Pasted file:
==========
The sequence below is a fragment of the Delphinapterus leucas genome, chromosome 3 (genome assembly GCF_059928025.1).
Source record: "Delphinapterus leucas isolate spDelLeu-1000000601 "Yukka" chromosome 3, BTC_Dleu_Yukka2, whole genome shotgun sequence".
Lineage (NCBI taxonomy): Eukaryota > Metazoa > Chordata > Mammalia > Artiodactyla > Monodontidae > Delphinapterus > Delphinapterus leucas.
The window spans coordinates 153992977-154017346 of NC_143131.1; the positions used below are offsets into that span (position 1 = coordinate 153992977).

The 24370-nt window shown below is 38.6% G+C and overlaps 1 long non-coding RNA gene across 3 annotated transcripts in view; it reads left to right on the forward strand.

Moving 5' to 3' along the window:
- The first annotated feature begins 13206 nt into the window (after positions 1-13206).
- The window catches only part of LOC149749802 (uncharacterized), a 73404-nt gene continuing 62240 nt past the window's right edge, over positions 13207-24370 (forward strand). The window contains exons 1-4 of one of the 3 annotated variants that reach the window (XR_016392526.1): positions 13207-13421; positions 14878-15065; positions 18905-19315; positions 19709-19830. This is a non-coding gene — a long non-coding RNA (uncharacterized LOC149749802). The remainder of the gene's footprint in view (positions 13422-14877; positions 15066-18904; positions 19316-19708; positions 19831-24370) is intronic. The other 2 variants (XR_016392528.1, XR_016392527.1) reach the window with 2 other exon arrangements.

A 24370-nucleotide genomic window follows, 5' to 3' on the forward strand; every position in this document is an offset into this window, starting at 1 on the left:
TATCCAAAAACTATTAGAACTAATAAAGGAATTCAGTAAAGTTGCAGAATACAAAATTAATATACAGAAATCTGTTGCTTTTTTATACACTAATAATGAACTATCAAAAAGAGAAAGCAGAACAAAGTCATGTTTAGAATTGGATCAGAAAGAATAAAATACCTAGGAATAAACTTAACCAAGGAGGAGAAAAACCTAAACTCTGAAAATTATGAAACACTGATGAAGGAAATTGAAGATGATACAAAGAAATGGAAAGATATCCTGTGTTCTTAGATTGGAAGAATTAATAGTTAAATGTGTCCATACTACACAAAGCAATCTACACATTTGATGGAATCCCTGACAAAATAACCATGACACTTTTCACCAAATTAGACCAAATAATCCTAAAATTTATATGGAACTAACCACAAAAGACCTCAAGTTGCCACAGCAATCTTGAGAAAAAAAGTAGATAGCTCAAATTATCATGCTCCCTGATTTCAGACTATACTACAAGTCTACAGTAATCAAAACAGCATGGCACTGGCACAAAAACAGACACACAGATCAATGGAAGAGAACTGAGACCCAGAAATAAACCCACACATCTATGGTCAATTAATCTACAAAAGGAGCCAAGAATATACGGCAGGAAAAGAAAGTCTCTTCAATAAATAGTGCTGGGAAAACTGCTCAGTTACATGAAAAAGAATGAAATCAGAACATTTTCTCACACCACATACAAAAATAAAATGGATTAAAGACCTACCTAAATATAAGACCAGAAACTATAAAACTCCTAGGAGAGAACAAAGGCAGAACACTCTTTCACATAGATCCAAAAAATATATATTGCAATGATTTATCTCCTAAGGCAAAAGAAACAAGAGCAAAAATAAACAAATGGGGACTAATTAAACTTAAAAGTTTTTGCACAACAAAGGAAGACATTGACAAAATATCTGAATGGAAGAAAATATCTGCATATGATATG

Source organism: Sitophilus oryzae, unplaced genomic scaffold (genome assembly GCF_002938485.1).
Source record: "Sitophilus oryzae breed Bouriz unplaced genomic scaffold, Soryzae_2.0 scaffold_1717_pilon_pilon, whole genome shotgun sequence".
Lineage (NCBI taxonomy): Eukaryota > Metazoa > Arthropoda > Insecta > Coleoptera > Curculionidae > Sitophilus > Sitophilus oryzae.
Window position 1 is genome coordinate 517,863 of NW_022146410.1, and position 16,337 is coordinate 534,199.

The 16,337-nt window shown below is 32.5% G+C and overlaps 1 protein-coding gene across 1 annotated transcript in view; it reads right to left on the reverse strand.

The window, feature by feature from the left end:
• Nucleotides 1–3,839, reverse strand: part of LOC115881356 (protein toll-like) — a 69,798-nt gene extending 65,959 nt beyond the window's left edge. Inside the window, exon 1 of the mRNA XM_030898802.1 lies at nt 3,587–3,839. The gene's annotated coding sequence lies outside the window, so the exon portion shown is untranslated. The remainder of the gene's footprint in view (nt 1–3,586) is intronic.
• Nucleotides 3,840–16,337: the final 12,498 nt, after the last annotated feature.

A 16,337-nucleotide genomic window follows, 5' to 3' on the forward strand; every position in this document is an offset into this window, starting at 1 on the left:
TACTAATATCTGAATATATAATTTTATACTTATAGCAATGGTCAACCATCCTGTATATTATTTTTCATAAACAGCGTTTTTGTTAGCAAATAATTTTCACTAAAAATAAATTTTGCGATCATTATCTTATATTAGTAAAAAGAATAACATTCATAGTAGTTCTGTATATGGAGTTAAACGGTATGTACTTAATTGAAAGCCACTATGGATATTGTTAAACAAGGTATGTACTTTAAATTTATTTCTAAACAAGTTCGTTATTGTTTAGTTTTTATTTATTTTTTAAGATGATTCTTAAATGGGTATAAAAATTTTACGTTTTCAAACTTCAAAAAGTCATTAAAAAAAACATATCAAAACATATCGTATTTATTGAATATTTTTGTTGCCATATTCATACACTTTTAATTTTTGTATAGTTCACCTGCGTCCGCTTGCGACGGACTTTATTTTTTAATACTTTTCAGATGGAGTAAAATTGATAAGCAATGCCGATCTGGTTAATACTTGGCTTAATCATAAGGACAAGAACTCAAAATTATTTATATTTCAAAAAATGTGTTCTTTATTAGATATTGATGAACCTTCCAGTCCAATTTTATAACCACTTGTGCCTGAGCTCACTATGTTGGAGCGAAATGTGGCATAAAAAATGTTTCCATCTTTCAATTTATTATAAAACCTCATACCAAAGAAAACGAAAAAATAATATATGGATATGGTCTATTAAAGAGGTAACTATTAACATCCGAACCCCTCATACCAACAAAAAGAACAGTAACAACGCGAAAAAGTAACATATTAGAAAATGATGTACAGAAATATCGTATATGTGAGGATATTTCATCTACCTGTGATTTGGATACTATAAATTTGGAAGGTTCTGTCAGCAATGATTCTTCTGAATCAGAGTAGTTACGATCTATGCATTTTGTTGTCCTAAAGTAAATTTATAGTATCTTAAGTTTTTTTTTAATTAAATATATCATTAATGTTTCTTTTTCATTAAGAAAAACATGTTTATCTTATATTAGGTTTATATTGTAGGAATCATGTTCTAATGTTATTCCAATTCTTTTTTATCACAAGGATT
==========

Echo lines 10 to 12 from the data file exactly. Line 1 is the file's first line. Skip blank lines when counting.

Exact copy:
TATCCAAAAACTATTAGAACTAATAAAGGAATTCAGTAAAGTTGCAGAATACAAAATTAATATACAGAAATCTGTTGCTTTTTTATACACTAATAATGAACTATCAAAAAGAGAAAGCAGAACAAAGTCATGTTTAGAATTGGATCAGAAAGAATAAAATACCTAGGAATAAACTTAACCAAGGAGGAGAAAAACCTAAACTCTGAAAATTATGAAACACTGATGAAGGAAATTGAAGATGATACAAAGAAATGGAAAGATATCCTGTGTTCTTAGATTGGAAGAATTAATAGTTAAATGTGTCCATACTACACAAAGCAATCTACACATTTGATGGAATCCCTGACAAAATAACCATGACACTTTTCACCAAATTAGACCAAATAATCCTAAAATTTATATGGAACTAACCACAAAAGACCTCAAGTTGCCACAGCAATCTTGAGAAAAAAAGTAGATAGCTCAAATTATCATGCTCCCTGATTTCAGACTATACTACAAGTCTACAGTAATCAAAACAGCATGGCACTGGCACAAAAACAGACACACAGATCAATGGAAGAGAACTGAGACCCAGAAATAAACCCACACATCTATGGTCAATTAATCTACAAAAGGAGCCAAGAATATACGGCAGGAAAAGAAAGTCTCTTCAATAAATAGTGCTGGGAAAACTGCTCAGTTACATGAAAAAGAATGAAATCAGAACATTTTCTCACACCACATACAAAAATAAAATGGATTAAAGACCTACCTAAATATAAGACCAGAAACTATAAAACTCCTAGGAGAGAACAAAGGCAGAACACTCTTTCACATAGATCCAAAAAATATATATTGCAATGATTTATCTCCTAAGGCAAAAGAAACAAGAGCAAAAATAAACAAATGGGGACTAATTAAACTTAAAAGTTTTTGCACAACAAAGGAAGACATTGACAAAATATCTGAATGGAAGAAAATATCTGCATATGATATG

Source organism: Sitophilus oryzae, unplaced genomic scaffold (genome assembly GCF_002938485.1).
Source record: "Sitophilus oryzae breed Bouriz unplaced genomic scaffold, Soryzae_2.0 scaffold_1717_pilon_pilon, whole genome shotgun sequence".